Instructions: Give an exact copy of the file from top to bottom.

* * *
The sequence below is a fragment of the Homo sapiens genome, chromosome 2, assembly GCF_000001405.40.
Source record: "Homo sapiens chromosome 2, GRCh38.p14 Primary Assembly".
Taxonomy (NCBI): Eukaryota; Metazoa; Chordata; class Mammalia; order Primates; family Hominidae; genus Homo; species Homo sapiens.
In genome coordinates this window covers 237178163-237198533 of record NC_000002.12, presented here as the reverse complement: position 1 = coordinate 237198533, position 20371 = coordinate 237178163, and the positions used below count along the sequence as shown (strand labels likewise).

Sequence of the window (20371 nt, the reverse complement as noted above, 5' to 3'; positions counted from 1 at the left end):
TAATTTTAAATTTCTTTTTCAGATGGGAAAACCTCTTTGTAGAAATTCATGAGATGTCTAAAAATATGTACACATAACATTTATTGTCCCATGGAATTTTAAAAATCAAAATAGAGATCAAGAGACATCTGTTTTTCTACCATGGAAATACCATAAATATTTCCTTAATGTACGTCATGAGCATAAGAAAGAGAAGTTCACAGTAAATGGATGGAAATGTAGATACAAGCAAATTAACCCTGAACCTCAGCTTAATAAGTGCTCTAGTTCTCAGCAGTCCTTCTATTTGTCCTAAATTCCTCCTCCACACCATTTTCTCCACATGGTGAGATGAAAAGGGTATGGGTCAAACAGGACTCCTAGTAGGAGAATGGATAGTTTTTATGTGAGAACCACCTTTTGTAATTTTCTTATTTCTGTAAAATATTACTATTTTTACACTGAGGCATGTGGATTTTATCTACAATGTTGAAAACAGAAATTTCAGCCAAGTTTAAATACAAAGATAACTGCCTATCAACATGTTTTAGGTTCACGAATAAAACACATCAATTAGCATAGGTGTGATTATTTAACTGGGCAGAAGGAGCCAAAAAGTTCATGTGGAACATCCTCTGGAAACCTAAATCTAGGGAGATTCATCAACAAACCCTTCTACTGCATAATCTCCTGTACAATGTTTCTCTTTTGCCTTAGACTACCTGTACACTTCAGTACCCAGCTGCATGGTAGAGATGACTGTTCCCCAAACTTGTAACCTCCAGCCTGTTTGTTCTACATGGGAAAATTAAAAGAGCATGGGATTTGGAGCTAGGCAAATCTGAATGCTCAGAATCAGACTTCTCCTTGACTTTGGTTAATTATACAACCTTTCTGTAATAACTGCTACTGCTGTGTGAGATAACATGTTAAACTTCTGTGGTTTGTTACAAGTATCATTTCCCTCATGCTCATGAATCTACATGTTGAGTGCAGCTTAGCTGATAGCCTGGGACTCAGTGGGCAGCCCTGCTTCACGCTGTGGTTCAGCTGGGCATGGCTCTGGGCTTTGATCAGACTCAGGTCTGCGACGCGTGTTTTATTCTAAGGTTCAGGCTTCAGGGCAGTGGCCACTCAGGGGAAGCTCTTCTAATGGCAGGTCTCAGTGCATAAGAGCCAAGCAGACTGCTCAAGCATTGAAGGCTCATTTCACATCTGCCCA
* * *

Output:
The sequence below is a fragment of the Homo sapiens genome, chromosome 2, assembly GCF_000001405.40.
Source record: "Homo sapiens chromosome 2, GRCh38.p14 Primary Assembly".
Taxonomy (NCBI): Eukaryota; Metazoa; Chordata; class Mammalia; order Primates; family Hominidae; genus Homo; species Homo sapiens.
In genome coordinates this window covers 237178163-237198533 of record NC_000002.12, presented here as the reverse complement: position 1 = coordinate 237198533, position 20371 = coordinate 237178163, and the positions used below count along the sequence as shown (strand labels likewise).

Sequence of the window (20371 nt, the reverse complement as noted above, 5' to 3'; positions counted from 1 at the left end):
TAATTTTAAATTTCTTTTTCAGATGGGAAAACCTCTTTGTAGAAATTCATGAGATGTCTAAAAATATGTACACATAACATTTATTGTCCCATGGAATTTTAAAAATCAAAATAGAGATCAAGAGACATCTGTTTTTCTACCATGGAAATACCATAAATATTTCCTTAATGTACGTCATGAGCATAAGAAAGAGAAGTTCACAGTAAATGGATGGAAATGTAGATACAAGCAAATTAACCCTGAACCTCAGCTTAATAAGTGCTCTAGTTCTCAGCAGTCCTTCTATTTGTCCTAAATTCCTCCTCCACACCATTTTCTCCACATGGTGAGATGAAAAGGGTATGGGTCAAACAGGACTCCTAGTAGGAGAATGGATAGTTTTTATGTGAGAACCACCTTTTGTAATTTTCTTATTTCTGTAAAATATTACTATTTTTACACTGAGGCATGTGGATTTTATCTACAATGTTGAAAACAGAAATTTCAGCCAAGTTTAAATACAAAGATAACTGCCTATCAACATGTTTTAGGTTCACGAATAAAACACATCAATTAGCATAGGTGTGATTATTTAACTGGGCAGAAGGAGCCAAAAAGTTCATGTGGAACATCCTCTGGAAACCTAAATCTAGGGAGATTCATCAACAAACCCTTCTACTGCATAATCTCCTGTACAATGTTTCTCTTTTGCCTTAGACTACCTGTACACTTCAGTACCCAGCTGCATGGTAGAGATGACTGTTCCCCAAACTTGTAACCTCCAGCCTGTTTGTTCTACATGGGAAAATTAAAAGAGCATGGGATTTGGAGCTAGGCAAATCTGAATGCTCAGAATCAGACTTCTCCTTGACTTTGGTTAATTATACAACCTTTCTGTAATAACTGCTACTGCTGTGTGAGATAACATGTTAAACTTCTGTGGTTTGTTACAAGTATCATTTCCCTCATGCTCATGAATCTACATGTTGAGTGCAGCTTAGCTGATAGCCTGGGACTCAGTGGGCAGCCCTGCTTCACGCTGTGGTTCAGCTGGGCATGGCTCTGGGCTTTGATCAGACTCAGGTCTGCGACGCGTGTTTTATTCTAAGGTTCAGGCTTCAGGGCAGTGGCCACTCAGGGGAAGCTCTTCTAATGGCAGGTCTCAGTGCATAAGAGCCAAGCAGACTGCTCAAGCATTGAAGGCTCATTTCACATCTGCCCA